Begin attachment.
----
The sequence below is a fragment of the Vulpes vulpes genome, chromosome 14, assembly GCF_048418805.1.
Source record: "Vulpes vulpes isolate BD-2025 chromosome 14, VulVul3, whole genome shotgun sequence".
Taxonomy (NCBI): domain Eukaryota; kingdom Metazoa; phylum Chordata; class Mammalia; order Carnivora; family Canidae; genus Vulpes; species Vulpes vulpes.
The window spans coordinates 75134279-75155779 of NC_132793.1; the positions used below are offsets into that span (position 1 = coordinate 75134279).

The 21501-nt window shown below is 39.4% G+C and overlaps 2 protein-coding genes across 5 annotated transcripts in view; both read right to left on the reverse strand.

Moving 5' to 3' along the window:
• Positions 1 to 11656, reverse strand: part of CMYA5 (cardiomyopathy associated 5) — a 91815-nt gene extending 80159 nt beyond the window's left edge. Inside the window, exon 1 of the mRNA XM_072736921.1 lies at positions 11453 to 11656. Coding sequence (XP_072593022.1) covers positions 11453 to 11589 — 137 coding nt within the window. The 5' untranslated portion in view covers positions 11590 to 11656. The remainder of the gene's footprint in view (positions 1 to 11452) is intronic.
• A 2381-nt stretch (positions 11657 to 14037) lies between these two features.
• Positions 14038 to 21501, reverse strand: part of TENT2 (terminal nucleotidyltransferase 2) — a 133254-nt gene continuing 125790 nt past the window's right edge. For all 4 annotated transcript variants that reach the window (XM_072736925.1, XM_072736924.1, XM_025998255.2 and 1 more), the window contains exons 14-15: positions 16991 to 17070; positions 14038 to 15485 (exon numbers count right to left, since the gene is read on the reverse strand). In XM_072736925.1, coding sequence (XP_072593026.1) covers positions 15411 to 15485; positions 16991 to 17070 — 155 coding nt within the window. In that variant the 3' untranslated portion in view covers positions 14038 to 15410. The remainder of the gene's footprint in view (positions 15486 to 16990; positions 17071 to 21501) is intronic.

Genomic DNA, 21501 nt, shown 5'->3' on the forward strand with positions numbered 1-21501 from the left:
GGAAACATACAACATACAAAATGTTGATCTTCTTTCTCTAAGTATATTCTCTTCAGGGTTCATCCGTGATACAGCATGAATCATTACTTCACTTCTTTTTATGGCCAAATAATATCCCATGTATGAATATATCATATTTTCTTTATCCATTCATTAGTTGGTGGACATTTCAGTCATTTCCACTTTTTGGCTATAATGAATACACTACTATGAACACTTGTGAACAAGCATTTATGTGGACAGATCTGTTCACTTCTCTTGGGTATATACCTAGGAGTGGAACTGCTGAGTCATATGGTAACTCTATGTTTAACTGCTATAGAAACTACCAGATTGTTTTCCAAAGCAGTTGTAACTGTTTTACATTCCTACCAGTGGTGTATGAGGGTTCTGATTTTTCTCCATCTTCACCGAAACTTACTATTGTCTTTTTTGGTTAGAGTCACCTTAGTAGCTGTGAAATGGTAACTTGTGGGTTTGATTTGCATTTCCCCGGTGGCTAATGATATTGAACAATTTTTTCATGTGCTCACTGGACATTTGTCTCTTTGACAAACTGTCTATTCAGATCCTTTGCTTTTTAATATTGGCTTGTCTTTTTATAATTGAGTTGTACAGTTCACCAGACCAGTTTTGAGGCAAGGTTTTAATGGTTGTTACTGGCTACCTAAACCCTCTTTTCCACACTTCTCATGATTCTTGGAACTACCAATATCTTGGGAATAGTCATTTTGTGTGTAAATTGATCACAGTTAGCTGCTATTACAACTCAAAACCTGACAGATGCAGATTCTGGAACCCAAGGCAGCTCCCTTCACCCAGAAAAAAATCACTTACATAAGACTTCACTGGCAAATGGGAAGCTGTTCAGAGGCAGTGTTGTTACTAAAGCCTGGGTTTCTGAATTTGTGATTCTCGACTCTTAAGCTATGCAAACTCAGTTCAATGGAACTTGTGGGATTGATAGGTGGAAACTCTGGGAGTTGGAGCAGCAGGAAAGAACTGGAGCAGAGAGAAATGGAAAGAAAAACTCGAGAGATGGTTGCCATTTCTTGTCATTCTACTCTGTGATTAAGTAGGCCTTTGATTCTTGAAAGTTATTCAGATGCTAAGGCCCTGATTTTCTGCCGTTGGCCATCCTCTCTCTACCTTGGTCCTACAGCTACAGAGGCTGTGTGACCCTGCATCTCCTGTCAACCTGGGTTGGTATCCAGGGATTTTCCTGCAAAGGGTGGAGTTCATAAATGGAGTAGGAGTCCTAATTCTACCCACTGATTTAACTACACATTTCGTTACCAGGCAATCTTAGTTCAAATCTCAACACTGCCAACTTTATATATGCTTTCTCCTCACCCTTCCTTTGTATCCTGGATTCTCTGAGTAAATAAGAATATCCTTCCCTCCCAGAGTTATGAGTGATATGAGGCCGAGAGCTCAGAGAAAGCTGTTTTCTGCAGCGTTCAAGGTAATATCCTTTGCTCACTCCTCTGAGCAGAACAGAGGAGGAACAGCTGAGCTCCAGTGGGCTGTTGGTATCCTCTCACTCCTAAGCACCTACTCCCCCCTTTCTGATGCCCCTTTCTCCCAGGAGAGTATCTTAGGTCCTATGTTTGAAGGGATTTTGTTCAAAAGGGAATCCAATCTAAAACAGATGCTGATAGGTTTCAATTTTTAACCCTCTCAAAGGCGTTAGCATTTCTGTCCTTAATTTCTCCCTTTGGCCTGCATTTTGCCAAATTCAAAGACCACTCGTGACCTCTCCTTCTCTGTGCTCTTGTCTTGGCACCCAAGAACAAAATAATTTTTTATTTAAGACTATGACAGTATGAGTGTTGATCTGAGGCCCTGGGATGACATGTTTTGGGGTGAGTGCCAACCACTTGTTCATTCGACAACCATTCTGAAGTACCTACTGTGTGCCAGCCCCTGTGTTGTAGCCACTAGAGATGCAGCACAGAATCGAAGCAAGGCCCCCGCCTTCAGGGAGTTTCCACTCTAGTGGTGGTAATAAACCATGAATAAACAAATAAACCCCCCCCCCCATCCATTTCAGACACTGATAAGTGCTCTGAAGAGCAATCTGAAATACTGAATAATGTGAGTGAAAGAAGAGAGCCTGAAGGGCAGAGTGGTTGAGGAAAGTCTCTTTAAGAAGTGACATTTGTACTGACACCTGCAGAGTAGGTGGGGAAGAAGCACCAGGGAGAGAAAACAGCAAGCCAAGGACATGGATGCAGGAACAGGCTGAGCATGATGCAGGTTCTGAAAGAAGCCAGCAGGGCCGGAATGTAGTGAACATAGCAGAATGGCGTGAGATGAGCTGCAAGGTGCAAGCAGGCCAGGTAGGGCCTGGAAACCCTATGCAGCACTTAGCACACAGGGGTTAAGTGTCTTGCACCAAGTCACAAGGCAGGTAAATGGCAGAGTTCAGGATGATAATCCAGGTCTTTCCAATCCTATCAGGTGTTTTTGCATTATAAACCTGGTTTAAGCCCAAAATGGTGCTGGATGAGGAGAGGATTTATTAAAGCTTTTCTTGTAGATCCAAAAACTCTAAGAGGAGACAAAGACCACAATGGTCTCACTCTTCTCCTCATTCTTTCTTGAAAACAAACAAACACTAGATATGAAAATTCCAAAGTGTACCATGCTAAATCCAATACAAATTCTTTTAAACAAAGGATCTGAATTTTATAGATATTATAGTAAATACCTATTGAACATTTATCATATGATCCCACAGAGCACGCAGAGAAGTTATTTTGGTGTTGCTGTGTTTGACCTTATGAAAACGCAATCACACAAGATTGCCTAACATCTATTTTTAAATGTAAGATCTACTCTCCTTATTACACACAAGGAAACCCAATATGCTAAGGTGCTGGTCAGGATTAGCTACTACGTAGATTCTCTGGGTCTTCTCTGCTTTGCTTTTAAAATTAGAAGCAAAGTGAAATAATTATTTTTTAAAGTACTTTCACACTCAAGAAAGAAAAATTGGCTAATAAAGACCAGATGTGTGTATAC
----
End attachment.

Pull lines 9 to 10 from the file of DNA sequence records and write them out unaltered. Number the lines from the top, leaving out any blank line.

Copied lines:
• Positions 14038 to 21501, reverse strand: part of TENT2 (terminal nucleotidyltransferase 2) — a 133254-nt gene continuing 125790 nt past the window's right edge. For all 4 annotated transcript variants that reach the window (XM_072736925.1, XM_072736924.1, XM_025998255.2 and 1 more), the window contains exons 14-15: positions 16991 to 17070; positions 14038 to 15485 (exon numbers count right to left, since the gene is read on the reverse strand). In XM_072736925.1, coding sequence (XP_072593026.1) covers positions 15411 to 15485; positions 16991 to 17070 — 155 coding nt within the window. In that variant the 3' untranslated portion in view covers positions 14038 to 15410. The remainder of the gene's footprint in view (positions 15486 to 16990; positions 17071 to 21501) is intronic.

Genomic DNA, 21501 nt, shown 5'->3' on the forward strand with positions numbered 1-21501 from the left: